Some things I learned from that experience:

#1 – The importance of research – not only for the designers, but also for the entire team, so they know a bit about what they are making. The research should include competitive games, but absolutely must not be limited to games. There are a lot of fascinating details in real life and history that can not only make a game come alive or provide good backgrounds or level ideas, but can be the source of really inspiring game mechanics.

#2 – You need a “keeper of the vision” – usually the lead designer – to really keep an eye on everything that’s going on and make sure that the development isn’t deviating (or deviating badly… some deviations are great) from the core concept. This is especially important in the early stages of development, when whatever is being done will probably end up being foundational.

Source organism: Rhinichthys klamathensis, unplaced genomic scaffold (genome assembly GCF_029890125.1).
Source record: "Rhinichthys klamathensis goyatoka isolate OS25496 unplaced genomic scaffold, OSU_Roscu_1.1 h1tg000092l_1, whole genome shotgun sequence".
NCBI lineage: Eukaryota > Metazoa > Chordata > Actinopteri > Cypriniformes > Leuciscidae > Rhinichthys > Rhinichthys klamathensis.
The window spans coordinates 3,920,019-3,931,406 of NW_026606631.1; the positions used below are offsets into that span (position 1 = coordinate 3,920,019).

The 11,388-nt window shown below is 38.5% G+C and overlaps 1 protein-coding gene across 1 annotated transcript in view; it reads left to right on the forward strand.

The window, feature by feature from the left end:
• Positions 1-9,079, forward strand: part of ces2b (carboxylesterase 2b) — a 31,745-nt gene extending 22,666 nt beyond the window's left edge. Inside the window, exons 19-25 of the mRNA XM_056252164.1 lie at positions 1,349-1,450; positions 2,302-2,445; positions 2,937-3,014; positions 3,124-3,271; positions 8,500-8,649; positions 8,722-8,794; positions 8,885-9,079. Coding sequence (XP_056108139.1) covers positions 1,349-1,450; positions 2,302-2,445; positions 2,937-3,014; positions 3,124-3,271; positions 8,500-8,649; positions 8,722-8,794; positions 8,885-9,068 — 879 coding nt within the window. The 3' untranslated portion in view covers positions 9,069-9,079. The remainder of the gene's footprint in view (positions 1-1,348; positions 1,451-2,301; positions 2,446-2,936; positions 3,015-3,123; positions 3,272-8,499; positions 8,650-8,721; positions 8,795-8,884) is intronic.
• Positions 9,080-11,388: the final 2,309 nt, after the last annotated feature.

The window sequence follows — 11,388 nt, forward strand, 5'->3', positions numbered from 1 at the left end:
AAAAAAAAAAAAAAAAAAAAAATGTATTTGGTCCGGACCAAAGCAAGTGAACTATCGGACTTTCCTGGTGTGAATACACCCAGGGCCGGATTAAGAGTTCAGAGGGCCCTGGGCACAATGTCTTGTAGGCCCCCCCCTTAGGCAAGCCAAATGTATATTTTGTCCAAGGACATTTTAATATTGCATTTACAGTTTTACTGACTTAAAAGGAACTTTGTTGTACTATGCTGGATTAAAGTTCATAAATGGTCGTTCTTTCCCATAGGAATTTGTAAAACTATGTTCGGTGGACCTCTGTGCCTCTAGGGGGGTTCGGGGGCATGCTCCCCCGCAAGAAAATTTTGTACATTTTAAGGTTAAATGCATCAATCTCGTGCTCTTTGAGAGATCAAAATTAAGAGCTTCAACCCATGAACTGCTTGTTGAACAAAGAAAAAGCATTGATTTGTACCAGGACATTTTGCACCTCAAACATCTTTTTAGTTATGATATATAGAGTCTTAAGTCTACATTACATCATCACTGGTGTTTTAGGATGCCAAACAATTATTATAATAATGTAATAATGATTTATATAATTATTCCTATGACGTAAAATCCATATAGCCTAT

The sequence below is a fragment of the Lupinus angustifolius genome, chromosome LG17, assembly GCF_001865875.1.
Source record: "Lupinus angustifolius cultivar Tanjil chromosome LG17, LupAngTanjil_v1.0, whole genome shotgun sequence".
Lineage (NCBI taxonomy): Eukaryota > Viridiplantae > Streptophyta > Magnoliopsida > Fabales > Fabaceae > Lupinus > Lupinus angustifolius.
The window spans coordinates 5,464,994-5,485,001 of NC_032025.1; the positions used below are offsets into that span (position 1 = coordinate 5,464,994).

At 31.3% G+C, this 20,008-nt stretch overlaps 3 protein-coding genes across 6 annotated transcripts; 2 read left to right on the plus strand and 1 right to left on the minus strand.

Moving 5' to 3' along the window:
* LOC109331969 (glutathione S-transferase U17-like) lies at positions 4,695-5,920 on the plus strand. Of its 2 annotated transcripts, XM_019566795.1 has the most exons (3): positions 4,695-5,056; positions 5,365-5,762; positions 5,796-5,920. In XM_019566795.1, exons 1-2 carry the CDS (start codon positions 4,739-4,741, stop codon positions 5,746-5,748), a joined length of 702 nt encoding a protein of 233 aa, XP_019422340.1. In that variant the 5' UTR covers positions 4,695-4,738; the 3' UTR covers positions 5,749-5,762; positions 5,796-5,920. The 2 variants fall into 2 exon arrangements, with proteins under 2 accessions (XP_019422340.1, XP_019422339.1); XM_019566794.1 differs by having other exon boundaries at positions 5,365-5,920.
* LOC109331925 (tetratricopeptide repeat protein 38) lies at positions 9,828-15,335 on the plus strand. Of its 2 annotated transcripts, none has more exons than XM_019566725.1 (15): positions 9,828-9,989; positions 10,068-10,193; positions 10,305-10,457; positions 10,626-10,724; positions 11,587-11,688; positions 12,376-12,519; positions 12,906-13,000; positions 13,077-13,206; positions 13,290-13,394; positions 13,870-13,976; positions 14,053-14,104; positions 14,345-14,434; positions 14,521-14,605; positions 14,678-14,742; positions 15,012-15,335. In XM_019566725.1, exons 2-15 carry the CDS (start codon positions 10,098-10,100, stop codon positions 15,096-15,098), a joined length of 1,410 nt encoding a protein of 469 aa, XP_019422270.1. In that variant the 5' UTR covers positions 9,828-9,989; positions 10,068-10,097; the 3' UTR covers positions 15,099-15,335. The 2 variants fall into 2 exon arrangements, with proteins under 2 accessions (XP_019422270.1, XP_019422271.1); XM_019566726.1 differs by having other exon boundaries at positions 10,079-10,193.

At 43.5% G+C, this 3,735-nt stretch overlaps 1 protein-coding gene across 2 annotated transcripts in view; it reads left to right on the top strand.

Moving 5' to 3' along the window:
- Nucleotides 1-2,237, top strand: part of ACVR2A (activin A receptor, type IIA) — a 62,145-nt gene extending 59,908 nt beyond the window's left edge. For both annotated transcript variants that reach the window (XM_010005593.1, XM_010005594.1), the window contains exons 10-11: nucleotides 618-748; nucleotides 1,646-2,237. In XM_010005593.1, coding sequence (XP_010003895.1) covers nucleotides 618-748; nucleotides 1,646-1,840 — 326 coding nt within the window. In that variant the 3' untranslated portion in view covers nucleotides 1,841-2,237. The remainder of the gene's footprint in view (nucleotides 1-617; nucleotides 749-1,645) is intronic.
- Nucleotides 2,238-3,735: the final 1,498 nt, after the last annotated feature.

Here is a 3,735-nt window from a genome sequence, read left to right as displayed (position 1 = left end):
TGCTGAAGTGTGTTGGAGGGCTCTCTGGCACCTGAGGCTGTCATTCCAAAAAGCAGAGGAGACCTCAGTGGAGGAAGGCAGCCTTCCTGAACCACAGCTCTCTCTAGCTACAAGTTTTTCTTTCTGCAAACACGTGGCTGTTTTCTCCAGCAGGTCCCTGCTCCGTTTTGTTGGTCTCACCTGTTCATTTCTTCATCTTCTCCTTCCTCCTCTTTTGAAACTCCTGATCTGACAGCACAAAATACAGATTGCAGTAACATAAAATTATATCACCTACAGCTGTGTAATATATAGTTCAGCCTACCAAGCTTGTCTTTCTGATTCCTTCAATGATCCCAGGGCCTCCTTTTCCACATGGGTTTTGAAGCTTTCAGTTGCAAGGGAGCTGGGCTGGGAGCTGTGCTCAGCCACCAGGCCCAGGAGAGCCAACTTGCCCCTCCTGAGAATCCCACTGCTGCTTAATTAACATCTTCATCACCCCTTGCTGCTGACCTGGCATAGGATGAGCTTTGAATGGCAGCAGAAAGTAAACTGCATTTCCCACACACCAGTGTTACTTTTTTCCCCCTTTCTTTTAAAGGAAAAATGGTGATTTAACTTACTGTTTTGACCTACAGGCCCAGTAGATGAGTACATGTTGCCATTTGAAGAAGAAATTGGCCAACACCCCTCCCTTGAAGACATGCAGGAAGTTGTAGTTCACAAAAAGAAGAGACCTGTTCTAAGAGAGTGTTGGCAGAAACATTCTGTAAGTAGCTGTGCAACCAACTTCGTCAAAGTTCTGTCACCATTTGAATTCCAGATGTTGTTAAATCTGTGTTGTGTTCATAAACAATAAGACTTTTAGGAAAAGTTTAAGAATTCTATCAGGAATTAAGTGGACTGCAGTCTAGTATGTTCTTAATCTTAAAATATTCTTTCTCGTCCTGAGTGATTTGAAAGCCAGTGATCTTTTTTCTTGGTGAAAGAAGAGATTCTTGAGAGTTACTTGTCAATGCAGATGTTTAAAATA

#3 – Innovation by itself isn’t often immediately appreciated. It generally has to grow on people. The initial reaction is often, “WTF? Why did you screw with this?”

#4 – Always focus on your core ‘fun factor.’ A lot of ideas may very well enhance that core or add some variety to keep the core gameplay interesting, but a lot of ideas – in fact most of them – may pull attention away from it or undermine it. In Jet Moto, we were either lucky or smart enough to cut out most of the ideas we had that sounded cool but ultimately would have detracted from that core.

Filed Under: A Game Dev's Story - Comments: 3 Comments to Read

  • Norm said,

    I used to love Jet Moto. I had a lot of fun with it.

  • slenkar said,

    nice graphics and physics

  • mk2net said,

    Having just read an article on why Kickstarters are a bad idea because the general gaming audience doesn’t have a clue on how the development process works, this article was great for the pure enlightenment factor. Good stuff.